UK and US touring dates have been announced for Stephen Daldry’s seminal production of JB Priestley’s classic thriller An Inspector Calls, opening at York Theatre Royal (14 to 22 September 2018).
It is perhaps appropriate that for Stewart Pringle’s final show at the helm of the Old Red Lion, he’s gone with his beloved horror genre. And following in the success of their Arthur Miller discovery No Villain, this Angel pub theatre is impressively punching above its weight again
When repressed middle class couple Mr Phillip and Mrs Margaret Waverton and their friend Roger get lost in rural Wales in a horrific downpour, they head to the nearest house for shelter.
Due to popular demand after returning to the West End, Stephen Daldry’s multi award-winning production of JB Priestley’s An Inspector Calls has been extended until 25th March 2017.
Nearly 25 years on from its first outing at the National, Stephen Daldry’s interpretation of the old JB Priestley standard – not least due to Ian MacNeil’s design – is one of the most powerful stage metaphors ever.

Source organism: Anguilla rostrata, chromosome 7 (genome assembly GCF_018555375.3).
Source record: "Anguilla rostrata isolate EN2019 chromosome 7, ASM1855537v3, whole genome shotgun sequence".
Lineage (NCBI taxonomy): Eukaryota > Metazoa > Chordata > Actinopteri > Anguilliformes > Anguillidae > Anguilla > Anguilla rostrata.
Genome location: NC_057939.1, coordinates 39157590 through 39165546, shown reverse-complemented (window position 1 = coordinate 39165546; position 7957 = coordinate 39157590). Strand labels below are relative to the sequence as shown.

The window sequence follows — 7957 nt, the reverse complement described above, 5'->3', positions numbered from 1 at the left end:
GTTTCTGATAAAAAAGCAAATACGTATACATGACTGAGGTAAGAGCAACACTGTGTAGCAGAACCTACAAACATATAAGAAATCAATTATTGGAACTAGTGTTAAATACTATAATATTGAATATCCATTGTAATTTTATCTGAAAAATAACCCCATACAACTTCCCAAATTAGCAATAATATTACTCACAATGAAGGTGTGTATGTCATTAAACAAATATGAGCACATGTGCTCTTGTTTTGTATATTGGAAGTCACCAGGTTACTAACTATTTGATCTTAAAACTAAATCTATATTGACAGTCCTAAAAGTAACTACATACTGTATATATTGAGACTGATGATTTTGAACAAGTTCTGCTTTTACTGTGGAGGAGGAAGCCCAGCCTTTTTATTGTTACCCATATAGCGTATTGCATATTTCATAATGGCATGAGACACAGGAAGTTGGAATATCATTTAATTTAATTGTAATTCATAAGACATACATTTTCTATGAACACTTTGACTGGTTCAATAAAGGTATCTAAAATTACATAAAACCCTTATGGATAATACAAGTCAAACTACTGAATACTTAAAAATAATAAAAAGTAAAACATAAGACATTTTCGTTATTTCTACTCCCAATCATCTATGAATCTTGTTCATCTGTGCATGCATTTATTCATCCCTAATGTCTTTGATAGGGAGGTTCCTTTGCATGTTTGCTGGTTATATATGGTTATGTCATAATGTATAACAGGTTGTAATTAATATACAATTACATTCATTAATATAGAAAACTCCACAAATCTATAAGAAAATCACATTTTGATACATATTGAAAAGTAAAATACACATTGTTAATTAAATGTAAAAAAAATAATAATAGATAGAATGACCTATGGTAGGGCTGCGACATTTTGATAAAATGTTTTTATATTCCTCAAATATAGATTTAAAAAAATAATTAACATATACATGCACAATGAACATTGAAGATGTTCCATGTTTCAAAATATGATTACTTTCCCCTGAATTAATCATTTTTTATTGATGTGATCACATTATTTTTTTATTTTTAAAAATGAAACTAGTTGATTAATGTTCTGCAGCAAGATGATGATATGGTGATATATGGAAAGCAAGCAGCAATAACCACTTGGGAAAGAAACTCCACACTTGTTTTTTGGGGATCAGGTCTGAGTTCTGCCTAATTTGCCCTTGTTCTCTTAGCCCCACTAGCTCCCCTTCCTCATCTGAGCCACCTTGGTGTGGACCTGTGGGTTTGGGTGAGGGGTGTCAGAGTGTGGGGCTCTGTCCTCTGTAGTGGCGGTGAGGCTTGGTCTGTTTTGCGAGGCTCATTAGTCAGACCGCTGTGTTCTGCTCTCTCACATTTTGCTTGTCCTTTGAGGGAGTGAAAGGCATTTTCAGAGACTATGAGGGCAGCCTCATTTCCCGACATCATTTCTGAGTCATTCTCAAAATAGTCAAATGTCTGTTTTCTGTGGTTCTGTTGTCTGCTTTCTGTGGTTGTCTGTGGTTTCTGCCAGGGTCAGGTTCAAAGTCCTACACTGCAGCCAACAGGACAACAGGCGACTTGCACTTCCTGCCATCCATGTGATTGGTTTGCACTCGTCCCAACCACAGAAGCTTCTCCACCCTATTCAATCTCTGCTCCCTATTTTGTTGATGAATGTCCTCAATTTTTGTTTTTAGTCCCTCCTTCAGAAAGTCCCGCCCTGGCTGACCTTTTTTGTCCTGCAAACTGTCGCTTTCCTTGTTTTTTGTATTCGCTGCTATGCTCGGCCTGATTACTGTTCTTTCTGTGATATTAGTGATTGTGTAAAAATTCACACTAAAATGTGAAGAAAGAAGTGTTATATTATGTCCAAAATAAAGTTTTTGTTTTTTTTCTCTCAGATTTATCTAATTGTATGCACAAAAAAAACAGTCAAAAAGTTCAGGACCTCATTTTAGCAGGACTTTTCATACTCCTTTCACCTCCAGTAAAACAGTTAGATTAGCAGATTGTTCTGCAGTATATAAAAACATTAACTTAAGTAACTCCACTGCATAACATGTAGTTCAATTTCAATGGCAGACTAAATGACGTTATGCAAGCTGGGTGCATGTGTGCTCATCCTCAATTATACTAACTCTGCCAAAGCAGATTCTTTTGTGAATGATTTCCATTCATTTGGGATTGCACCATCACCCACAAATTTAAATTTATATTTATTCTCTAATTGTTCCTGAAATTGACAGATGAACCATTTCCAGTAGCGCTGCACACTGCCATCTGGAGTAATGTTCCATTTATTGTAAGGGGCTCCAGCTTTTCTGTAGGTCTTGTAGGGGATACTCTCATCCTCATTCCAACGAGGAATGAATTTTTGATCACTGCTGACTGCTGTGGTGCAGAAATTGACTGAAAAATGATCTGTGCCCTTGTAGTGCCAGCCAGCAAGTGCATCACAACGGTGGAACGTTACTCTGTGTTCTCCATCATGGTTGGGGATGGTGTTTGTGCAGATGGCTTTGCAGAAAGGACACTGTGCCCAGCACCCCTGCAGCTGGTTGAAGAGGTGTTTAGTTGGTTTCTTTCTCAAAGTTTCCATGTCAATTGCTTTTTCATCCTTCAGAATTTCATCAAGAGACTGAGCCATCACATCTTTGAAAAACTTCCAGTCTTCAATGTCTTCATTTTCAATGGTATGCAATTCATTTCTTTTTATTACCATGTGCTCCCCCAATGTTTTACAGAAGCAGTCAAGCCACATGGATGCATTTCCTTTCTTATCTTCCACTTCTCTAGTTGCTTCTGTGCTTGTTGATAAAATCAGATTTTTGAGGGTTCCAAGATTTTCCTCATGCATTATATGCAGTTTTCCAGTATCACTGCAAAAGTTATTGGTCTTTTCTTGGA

This week the London theatre bloggers discuss the revival of JB Priestley’s The Roundabout at the Park Theatre, Much Ado About Nothing in a pop-up production at Selfridges department store, and Zoe Lewis’ new play Britten in Brooklyn.
Stephen Daldry’s multi award-winning production of JB Priestley’s An Inspector Calls makes its much-anticipated return to the West End this winter. This will mark the 70th anniversary of the first UK staging of the play and the 25th anniversary of its first appearance at the National Theatre. The revival is produced by PW Productions – the company behind The New Arts Theatre at Leicester Square.
It’s been almost a quarter of a century (well, 23 and a half years) since Stephen Daldry’s revival of An Inspector Calls first opened in London and it was 18 years ago that I first saw it. I remember reading it in GCSE English and then (reluctantly) signing up for the school trip. I couldn’t relate to the play, it meant nothing to me.